No, not Michelle! A micelle (pronounced my-sell) is the term for a group special molecules called surfactants. If you've never heard this word before, have no fear. I can personally guarantee that you use at least one type of common surfactant up to several times a day--soap!
Surfactants are special because they can connect two other types of molecules that normally avoid each other at all costs: hydrophilic (water loving) and hydrophobic (water-fearing) molecules. They're able to do this because they have a hydrophilic "head" and a hydrophobic "tail," sort of resembling a molecule-sized tadpole. So, for example, as in the case of soap, the hydrophobic tail can dissolve in the dirt-carrying oils on our skin or hair, and when we turn on the water, the hydrophilic head takes care of the rest. Voila, squeaky clean.
Okay, so now onto micelles. Even though surfactants are really good at connecting watery and oily substances, hydrophobic and hydrophilic molecules will still do whatever they can to avoid one another, at all costs. In order to keep them away from one another, the surfactant molecules organize themselves into tightly-knit balls, with their heads sticking outward, and their tails all pointed inwards towards the center of the ball. These are called micelles! Try to imagine a group of football players all huddling around the ball to protect it from the other team and you'll get the idea.
In this demonstration, we're going to use milk to observe micelles forming. Milk is what is known as a colloid, a type of mixture where particles of a substance are not dissolved, but suspended evenly throughout another. In the case of milk, microscopic blobs of butterfat are suspended evenly in a watery liquid called whey. When we add dish soap, a powerful surfactant... well you'll just have to see your yourself.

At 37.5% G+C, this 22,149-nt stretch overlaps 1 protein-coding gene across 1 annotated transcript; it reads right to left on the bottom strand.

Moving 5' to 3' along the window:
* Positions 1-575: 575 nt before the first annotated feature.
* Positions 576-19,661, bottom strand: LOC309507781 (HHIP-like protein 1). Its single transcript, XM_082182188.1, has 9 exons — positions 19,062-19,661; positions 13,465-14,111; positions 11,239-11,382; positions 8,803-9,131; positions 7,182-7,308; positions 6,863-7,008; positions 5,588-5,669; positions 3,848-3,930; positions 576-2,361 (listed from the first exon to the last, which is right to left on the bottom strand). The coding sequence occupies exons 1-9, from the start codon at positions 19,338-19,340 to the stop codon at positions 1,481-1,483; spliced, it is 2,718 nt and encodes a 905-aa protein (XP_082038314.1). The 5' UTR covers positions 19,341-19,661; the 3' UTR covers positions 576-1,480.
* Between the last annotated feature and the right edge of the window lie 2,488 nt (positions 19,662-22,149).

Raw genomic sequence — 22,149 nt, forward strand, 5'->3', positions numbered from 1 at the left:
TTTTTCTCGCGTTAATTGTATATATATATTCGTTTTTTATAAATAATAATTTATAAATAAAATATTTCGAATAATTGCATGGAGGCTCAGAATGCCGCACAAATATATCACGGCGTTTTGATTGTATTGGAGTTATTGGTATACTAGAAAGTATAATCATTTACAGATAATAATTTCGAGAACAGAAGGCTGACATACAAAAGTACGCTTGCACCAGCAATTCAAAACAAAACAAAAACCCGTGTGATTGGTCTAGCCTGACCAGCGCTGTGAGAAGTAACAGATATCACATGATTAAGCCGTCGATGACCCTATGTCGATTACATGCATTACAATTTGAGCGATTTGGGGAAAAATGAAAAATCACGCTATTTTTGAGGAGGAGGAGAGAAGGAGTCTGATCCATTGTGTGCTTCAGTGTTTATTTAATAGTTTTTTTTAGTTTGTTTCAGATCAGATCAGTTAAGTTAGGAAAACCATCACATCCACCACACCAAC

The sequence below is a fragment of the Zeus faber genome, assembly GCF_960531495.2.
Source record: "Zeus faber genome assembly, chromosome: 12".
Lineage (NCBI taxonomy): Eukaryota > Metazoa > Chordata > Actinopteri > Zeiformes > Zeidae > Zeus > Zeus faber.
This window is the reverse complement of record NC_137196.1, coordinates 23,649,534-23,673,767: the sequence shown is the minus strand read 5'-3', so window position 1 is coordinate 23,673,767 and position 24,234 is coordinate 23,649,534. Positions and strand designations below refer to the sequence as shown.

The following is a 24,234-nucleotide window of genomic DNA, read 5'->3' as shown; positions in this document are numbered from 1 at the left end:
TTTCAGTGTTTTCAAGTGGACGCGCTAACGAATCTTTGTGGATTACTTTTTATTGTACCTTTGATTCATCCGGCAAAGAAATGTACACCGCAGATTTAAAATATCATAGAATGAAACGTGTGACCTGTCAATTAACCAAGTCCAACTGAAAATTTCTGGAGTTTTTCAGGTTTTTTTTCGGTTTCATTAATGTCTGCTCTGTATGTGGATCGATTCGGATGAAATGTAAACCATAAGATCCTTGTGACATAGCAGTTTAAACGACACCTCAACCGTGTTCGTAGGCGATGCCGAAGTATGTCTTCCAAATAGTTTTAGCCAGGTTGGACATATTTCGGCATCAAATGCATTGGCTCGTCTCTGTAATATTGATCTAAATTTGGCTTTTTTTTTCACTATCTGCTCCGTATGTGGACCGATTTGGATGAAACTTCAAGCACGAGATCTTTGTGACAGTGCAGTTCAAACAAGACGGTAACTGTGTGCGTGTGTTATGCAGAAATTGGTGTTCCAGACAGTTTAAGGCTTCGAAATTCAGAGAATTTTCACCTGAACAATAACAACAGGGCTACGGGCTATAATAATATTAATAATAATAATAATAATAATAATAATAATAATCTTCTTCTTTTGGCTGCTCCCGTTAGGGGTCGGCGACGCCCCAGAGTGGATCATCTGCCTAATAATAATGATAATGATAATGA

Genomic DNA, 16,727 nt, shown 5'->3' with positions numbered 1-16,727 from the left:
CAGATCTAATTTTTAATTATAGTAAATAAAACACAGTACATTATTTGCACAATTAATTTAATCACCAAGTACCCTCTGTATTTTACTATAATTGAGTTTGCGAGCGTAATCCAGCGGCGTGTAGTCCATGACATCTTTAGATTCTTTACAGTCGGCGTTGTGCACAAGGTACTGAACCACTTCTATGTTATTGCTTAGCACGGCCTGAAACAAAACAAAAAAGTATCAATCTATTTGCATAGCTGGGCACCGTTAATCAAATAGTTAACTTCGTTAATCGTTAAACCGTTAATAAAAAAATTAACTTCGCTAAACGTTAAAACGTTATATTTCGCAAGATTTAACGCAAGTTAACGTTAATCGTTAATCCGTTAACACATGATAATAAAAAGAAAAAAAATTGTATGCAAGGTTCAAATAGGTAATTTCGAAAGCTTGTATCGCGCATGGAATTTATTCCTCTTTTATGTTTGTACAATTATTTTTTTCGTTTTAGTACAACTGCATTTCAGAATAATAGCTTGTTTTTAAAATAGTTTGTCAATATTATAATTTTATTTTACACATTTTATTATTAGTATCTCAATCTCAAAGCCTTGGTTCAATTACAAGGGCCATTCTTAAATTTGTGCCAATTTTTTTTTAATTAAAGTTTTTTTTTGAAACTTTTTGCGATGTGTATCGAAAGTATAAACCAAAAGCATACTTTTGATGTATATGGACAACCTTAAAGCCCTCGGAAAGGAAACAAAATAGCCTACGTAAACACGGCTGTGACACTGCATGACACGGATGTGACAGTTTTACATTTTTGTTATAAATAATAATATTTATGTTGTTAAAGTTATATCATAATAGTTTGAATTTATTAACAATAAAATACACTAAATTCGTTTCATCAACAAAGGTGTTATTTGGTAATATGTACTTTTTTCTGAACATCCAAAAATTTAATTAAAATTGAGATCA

Always remember to wear eye protection during science experiments. Never handle sharp objects, open flames, chemicals, or other dangerous objects without adult permission and supervision.
Add enough whole milk to just cover the bottom of the plate.
Whole milk is milk that contains 3.5% butterfat by weight. Similarly, 2% milk has 2% butterfat, 1% milk has 1% butterfat, and skim milk has 0% butterfat. Why do you think we need to use whole milk for this experiment?
Add several drops of food coloring to the milk. If you have a few different colors, it's fun to try different patterns.
Take a second to look closely at what's happening with the droplets of food coloring in the milk. Are they moving? Staying in one place? Spreading out? If you have a lab journal, it's a good idea to jot down a few notes and maybe even draw a picture or two of what you see.
Now, take one of the ends of the cotton swab and put a small amount of dish soap on one end.
Gently dip the soapy end of the cotton swab into the center of the plate for a few seconds and watch as the food coloring creates an explosion of colors. You might notice that even after you take the cotton swab out of the milk, the fun continues!
We know that micelles form when a surfactant (like soap) is added in the presence of both a watery and an oily substance. What do you think it is then, that causes the food coloring to race around in the milk?